“We are YOUR Team:” A Talk with New Head Coach Victor Mann

“You can change coaches. You can change the front office, change every single player,” Coach Victor Mann says. “It happens all the time. So what’s left?”

Mann is a big guy, with a big voice matching a big personality. He’s down in Texas, getting ready for the move north, but even though we’re on the phone it feels like he’s right here in my living room. He’s intense, and he’s rolling:

“The fans, the community,” he says, answering his own question. “Nothing else. If you’re not committed to them, you’re not a part of this team. That’s non-negotiable.”

Mann has always been about the community. A five-star athlete coming out of high school, he was a punishing fullback (and two year team captain) at Kansas State in the early Aughts. But around Manhattan he’s remembered as much for his off-field accomplishments. He was the first Wildcat player to be named to the prestigious American Football Coaches Association Good Works Team, in 2005 — one of only eleven Division I athletes so honored that year.

“If you’re not willing to be in the community, you’ve got no place on this team,” Mann says. “We’re here to be the best professionals we can be. We’re here to play the game, but that doesn’t mean we can’t cut lawns, pick up trash, read to kids, whatever needs to be done. That’s what the indoor game is about. That’s what community’s about.”

Of course, it’s also about winning football games, and Mann is very good at that. He won a championship with the Texas Revolution in the Champions Indoor Football League, going 27-9 overall in his tenure in Ft. Worth. His indoor league experience goes even deeper — as a player for five years, then as part of the front office of the Kansas City Brigade, where he worked with River Kings GM Reggie Harris.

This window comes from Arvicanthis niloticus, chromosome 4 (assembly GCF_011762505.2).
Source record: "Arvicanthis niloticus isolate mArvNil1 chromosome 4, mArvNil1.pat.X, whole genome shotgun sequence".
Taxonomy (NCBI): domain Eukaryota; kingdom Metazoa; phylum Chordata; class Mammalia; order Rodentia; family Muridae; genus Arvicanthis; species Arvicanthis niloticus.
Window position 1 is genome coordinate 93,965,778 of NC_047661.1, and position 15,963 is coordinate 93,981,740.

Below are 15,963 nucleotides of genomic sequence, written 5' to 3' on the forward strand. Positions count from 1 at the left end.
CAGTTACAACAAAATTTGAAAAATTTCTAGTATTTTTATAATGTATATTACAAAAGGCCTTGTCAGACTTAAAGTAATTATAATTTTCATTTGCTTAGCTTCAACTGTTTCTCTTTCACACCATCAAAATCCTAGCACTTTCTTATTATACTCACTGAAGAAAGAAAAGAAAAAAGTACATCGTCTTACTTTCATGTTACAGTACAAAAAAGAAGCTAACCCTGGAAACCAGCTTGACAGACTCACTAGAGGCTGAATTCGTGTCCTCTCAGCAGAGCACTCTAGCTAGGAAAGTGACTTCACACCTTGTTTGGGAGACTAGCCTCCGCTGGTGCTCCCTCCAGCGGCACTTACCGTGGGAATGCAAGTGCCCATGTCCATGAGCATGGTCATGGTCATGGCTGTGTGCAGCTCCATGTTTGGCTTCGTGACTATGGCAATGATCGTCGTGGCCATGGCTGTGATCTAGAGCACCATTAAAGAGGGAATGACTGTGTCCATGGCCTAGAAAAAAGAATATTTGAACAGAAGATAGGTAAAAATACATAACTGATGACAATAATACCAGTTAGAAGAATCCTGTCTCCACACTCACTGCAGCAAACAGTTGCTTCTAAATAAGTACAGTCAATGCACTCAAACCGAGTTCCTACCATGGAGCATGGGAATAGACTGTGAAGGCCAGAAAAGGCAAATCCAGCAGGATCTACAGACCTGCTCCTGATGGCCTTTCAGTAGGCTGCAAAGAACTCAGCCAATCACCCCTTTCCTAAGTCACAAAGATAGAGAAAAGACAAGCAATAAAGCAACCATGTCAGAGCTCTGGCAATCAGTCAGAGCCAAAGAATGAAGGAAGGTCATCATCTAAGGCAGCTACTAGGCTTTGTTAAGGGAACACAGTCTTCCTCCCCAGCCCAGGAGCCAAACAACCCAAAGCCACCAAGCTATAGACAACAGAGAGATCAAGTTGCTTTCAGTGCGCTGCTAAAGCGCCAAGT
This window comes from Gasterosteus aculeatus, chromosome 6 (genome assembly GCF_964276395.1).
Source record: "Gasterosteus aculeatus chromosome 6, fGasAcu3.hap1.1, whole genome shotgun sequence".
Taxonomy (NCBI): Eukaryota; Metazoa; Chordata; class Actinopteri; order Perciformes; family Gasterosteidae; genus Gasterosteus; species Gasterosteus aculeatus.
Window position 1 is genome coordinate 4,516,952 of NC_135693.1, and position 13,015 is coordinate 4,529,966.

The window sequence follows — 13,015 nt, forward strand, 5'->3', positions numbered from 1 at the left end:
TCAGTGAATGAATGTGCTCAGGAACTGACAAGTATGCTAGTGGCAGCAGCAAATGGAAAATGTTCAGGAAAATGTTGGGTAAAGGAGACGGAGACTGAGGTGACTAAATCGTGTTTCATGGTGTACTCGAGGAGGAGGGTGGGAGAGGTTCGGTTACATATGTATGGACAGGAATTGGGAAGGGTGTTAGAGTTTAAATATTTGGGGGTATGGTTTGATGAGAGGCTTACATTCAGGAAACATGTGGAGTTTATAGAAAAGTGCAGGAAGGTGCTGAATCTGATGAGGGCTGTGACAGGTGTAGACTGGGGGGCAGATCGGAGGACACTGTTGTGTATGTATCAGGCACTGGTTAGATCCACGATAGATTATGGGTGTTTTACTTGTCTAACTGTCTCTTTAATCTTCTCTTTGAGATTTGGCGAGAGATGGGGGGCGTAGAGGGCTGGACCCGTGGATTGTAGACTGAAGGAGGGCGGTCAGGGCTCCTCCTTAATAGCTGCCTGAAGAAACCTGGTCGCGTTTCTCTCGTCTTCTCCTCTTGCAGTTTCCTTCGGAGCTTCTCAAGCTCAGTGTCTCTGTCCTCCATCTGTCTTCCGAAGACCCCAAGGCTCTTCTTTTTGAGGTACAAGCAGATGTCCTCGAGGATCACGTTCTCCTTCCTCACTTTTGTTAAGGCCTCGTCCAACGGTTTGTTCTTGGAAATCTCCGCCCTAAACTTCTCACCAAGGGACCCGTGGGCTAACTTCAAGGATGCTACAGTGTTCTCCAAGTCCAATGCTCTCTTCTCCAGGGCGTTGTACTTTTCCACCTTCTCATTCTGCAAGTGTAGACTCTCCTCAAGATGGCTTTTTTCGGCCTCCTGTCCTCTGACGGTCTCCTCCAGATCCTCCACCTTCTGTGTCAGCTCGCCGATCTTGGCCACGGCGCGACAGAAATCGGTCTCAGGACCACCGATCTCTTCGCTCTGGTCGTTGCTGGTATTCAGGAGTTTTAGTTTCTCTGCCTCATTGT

“I met Reggie in college, actually,” Mann says. “He was working as an agent, and some of my K-State teammates were potential clients. Then we worked together in Kansas City. He’s been a mentor, especially for the back end of things [i.e. the business side of indoor football]. He knows that I understand the game, I understand the athlete, and I understand the fan. I can work well with anyone, but we have a long and successful relationship.”

Both Mann and Harris know that getting Cedar Rapids back to championship caliber won’t be easy, but it’s a challenge they welcome. “Look, you’ve got Arizona, Sioux Falls, Des Moines, everyone knows they’re great teams. They always have success. They’re going to get good players. But do you want to be ‘a good player,’ or do you want to be part of something great?

“What we’re doing here is entirely new,” Mann continues. “It’s unique. You can be a pioneer here. Do you want to be ‘a guy,’ or do you want to be ‘the guy?’ The guy who gets his name carved on a plaque because he helped build something new?”

In short, for Victor Mann it’s all about mindset. He calls it “Team No Soft.” “We say, ‘Be a dog.’ 24 hours a day, 7 days a week. Put in the work. Pay the price. Be unbreakable.” His recruiting philosophy is simple. “For every player, I want to know: What does he want to get out of his career? If he’s just playing for the money, then I’m not your guy. If he’s playing for passion, then I’m here to work for him, just like I’m here to work for the fans.

“We are your team,” he concludes. “I want people in Cedar Rapids to see us out on the street and say ‘That’s our coach; those are our players.’ I want to do something every day that makes [fans] say ‘This is our team.'”

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